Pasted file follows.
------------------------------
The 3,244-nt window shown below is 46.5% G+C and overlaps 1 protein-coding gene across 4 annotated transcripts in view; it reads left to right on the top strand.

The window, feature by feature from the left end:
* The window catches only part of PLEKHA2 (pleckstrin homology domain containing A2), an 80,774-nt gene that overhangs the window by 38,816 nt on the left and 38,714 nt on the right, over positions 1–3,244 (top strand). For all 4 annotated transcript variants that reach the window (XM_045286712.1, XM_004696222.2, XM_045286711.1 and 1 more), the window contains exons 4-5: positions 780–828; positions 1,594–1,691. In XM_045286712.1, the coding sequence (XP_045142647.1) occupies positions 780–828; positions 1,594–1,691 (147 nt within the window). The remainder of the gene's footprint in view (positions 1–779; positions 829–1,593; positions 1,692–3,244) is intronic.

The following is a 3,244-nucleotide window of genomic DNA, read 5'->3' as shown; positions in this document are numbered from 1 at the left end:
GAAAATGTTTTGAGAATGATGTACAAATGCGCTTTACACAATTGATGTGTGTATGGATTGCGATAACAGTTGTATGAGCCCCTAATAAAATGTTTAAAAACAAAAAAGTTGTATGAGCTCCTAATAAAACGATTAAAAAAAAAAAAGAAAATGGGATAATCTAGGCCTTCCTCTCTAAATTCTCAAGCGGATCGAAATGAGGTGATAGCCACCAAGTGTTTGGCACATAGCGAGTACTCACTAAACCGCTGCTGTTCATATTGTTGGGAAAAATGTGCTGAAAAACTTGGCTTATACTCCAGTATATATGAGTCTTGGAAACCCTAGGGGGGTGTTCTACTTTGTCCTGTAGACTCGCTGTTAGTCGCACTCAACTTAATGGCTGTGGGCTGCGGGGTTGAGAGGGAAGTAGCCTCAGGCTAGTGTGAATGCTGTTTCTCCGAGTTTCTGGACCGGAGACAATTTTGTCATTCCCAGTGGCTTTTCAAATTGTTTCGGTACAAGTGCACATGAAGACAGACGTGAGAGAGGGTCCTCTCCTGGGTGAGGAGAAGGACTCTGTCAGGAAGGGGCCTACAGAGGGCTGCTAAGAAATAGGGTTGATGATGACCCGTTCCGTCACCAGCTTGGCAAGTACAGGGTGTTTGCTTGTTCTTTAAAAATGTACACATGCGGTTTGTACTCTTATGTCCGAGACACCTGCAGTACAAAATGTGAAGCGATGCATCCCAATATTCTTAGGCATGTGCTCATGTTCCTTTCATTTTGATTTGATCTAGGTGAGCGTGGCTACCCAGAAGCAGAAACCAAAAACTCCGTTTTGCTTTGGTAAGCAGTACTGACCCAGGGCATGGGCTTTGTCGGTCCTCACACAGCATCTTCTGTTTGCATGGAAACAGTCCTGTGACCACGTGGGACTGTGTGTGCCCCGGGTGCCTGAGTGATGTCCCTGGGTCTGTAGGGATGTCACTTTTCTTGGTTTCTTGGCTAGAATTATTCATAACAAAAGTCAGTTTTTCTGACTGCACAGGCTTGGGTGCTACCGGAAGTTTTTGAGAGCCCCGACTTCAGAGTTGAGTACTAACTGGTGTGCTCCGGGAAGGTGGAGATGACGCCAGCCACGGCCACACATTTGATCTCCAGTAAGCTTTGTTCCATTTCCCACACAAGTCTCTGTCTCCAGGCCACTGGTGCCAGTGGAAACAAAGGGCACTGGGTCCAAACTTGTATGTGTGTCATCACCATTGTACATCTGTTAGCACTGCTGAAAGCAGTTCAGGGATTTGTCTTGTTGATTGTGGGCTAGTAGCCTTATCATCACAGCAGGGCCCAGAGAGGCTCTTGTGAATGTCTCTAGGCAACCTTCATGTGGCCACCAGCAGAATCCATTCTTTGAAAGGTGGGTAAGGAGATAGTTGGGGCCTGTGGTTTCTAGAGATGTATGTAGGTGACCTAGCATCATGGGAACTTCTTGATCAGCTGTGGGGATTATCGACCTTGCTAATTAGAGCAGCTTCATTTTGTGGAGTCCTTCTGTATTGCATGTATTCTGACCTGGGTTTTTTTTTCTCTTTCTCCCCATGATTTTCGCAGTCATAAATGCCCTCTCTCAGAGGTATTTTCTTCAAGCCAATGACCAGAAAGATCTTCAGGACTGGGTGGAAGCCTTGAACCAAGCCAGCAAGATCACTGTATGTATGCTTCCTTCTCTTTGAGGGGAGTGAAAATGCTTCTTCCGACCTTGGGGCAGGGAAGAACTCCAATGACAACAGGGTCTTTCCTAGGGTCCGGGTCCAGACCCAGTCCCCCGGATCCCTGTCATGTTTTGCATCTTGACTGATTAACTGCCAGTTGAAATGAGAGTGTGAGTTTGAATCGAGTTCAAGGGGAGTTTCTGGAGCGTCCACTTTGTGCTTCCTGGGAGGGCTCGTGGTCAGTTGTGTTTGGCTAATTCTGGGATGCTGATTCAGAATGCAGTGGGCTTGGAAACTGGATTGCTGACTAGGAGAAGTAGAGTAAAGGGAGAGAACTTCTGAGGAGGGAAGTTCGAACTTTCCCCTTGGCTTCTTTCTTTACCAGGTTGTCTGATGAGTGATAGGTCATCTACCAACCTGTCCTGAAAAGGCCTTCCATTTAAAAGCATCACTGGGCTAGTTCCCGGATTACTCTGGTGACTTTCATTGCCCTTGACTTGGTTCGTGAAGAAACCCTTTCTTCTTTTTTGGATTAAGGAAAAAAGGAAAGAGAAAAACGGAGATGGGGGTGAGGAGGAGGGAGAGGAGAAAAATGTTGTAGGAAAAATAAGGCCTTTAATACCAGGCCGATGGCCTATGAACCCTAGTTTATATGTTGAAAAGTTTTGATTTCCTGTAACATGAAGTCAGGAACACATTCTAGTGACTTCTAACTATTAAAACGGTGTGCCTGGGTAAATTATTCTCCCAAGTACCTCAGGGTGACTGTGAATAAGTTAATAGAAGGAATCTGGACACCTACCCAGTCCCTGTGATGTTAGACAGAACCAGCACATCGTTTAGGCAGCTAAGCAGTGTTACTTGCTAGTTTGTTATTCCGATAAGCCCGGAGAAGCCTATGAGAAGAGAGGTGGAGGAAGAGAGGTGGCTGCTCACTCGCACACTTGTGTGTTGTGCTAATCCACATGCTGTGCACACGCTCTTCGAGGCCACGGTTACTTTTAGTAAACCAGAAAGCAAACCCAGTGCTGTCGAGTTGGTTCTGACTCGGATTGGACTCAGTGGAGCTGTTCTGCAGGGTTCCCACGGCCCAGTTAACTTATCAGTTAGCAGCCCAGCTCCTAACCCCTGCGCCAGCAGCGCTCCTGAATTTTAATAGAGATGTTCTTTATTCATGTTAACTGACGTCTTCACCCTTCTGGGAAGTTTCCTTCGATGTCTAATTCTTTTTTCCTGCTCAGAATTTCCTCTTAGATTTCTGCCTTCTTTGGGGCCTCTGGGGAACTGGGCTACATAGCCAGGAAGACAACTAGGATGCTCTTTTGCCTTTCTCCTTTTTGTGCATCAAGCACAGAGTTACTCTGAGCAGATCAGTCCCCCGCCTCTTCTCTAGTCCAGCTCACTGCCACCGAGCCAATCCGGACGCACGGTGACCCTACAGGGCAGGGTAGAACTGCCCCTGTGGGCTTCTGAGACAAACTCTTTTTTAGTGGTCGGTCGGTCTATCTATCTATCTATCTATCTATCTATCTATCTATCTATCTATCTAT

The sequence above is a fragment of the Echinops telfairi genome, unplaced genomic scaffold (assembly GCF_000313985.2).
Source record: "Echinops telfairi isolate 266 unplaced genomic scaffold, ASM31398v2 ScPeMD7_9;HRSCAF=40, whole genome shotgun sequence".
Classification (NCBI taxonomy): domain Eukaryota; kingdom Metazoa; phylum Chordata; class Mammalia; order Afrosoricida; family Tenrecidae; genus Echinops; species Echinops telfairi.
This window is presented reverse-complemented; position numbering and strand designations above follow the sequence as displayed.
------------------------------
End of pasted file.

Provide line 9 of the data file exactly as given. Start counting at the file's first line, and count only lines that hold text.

This window is presented reverse-complemented; position numbering and strand designations above follow the sequence as displayed.